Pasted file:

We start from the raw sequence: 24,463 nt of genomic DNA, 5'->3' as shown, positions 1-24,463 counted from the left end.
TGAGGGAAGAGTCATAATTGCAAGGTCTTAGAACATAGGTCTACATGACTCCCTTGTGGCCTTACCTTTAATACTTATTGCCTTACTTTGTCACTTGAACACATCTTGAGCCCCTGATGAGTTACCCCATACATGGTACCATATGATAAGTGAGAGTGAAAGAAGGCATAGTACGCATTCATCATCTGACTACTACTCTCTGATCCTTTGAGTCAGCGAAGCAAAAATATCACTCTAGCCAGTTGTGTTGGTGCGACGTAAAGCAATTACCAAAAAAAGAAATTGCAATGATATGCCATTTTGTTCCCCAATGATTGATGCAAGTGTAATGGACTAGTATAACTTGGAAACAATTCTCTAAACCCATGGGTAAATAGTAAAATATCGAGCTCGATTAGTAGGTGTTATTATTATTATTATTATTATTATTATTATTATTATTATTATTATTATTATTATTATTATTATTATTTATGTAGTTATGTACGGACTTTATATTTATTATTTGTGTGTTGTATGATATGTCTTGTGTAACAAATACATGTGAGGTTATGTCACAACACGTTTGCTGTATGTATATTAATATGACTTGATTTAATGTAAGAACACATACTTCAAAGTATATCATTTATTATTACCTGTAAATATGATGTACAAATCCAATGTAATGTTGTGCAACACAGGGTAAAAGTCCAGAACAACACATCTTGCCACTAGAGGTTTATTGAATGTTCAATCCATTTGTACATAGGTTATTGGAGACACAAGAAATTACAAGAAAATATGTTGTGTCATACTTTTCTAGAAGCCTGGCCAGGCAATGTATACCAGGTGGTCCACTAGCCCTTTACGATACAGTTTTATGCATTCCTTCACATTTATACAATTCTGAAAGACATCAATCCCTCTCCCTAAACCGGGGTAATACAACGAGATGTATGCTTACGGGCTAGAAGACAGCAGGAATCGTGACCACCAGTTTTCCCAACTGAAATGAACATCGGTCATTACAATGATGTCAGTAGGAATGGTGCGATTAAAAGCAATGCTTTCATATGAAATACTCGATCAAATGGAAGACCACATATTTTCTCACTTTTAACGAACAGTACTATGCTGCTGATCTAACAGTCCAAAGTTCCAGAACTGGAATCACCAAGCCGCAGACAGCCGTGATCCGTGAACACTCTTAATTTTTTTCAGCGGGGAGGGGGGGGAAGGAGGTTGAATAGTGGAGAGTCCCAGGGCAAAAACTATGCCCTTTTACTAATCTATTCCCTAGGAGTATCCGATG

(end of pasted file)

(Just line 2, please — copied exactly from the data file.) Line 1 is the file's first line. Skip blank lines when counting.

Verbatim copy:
TGAGGGAAGAGTCATAATTGCAAGGTCTTAGAACATAGGTCTACATGACTCCCTTGTGGCCTTACCTTTAATACTTATTGCCTTACTTTGTCACTTGAACACATCTTGAGCCCCTGATGAGTTACCCCATACATGGTACCATATGATAAGTGAGAGTGAAAGAAGGCATAGTACGCATTCATCATCTGACTACTACTCTCTGATCCTTTGAGTCAGCGAAGCAAAAATATCACTCTAGCCAGTTGTGTTGGTGCGACGTAAAGCAATTACCAAAAAAAGAAATTGCAATGATATGCCATTTTGTTCCCCAATGATTGATGCAAGTGTAATGGACTAGTATAACTTGGAAACAATTCTCTAAACCCATGGGTAAATAGTAAAATATCGAGCTCGATTAGTAGGTGTTATTATTATTATTATTATTATTATTATTATTATTATTATTATTATTATTATTATTATTATTATTATTTATGTAGTTATGTACGGACTTTATATTTATTATTTGTGTGTTGTATGATATGTCTTGTGTAACAAATACATGTGAGGTTATGTCACAACACGTTTGCTGTATGTATATTAATATGACTTGATTTAATGTAAGAACACATACTTCAAAGTATATCATTTATTATTACCTGTAAATATGATGTACAAATCCAATGTAATGTTGTGCAACACAGGGTAAAAGTCCAGAACAACACATCTTGCCACTAGAGGTTTATTGAATGTTCAATCCATTTGTACATAGGTTATTGGAGACACAAGAAATTACAAGAAAATATGTTGTGTCATACTTTTCTAGAAGCCTGGCCAGGCAATGTATACCAGGTGGTCCACTAGCCCTTTACGATACAGTTTTATGCATTCCTTCACATTTATACAATTCTGAAAGACATCAATCCCTCTCCCTAAACCGGGGTAATACAACGAGATGTATGCTTACGGGCTAGAAGACAGCAGGAATCGTGACCACCAGTTTTCCCAACTGAAATGAACATCGGTCATTACAATGATGTCAGTAGGAATGGTGCGATTAAAAGCAATGCTTTCATATGAAATACTCGATCAAATGGAAGACCACATATTTTCTCACTTTTAACGAACAGTACTATGCTGCTGATCTAACAGTCCAAAGTTCCAGAACTGGAATCACCAAGCCGCAGACAGCCGTGATCCGTGAACACTCTTAATTTTTTTCAGCGGGGAGGGGGGGGAAGGAGGTTGAATAGTGGAGAGTCCCAGGGCAAAAACTATGCCCTTTTACTAATCTATTCCCTAGGAGTATCCGATG